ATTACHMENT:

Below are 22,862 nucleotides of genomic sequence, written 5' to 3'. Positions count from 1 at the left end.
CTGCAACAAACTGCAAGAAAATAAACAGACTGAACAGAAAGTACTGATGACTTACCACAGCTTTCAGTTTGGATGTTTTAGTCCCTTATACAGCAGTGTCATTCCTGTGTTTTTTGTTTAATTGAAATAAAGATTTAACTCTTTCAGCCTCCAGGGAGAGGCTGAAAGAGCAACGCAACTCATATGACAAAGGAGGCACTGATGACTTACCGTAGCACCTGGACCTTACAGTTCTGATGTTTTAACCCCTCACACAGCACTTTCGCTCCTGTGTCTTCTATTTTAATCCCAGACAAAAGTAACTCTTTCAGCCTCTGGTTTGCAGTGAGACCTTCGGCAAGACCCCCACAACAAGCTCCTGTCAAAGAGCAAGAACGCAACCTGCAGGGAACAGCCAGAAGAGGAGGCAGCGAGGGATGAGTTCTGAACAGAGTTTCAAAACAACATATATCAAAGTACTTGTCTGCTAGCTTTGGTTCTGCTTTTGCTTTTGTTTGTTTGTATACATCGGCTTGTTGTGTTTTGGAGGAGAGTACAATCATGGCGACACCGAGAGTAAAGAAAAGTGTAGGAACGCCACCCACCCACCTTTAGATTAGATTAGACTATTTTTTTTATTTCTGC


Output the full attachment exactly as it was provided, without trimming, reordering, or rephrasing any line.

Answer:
Below are 22,862 nucleotides of genomic sequence, written 5' to 3'. Positions count from 1 at the left end.
CTGCAACAAACTGCAAGAAAATAAACAGACTGAACAGAAAGTACTGATGACTTACCACAGCTTTCAGTTTGGATGTTTTAGTCCCTTATACAGCAGTGTCATTCCTGTGTTTTTTGTTTAATTGAAATAAAGATTTAACTCTTTCAGCCTCCAGGGAGAGGCTGAAAGAGCAACGCAACTCATATGACAAAGGAGGCACTGATGACTTACCGTAGCACCTGGACCTTACAGTTCTGATGTTTTAACCCCTCACACAGCACTTTCGCTCCTGTGTCTTCTATTTTAATCCCAGACAAAAGTAACTCTTTCAGCCTCTGGTTTGCAGTGAGACCTTCGGCAAGACCCCCACAACAAGCTCCTGTCAAAGAGCAAGAACGCAACCTGCAGGGAACAGCCAGAAGAGGAGGCAGCGAGGGATGAGTTCTGAACAGAGTTTCAAAACAACATATATCAAAGTACTTGTCTGCTAGCTTTGGTTCTGCTTTTGCTTTTGTTTGTTTGTATACATCGGCTTGTTGTGTTTTGGAGGAGAGTACAATCATGGCGACACCGAGAGTAAAGAAAAGTGTAGGAACGCCACCCACCCACCTTTAGATTAGATTAGACTATTTTTTTTATTTCTGC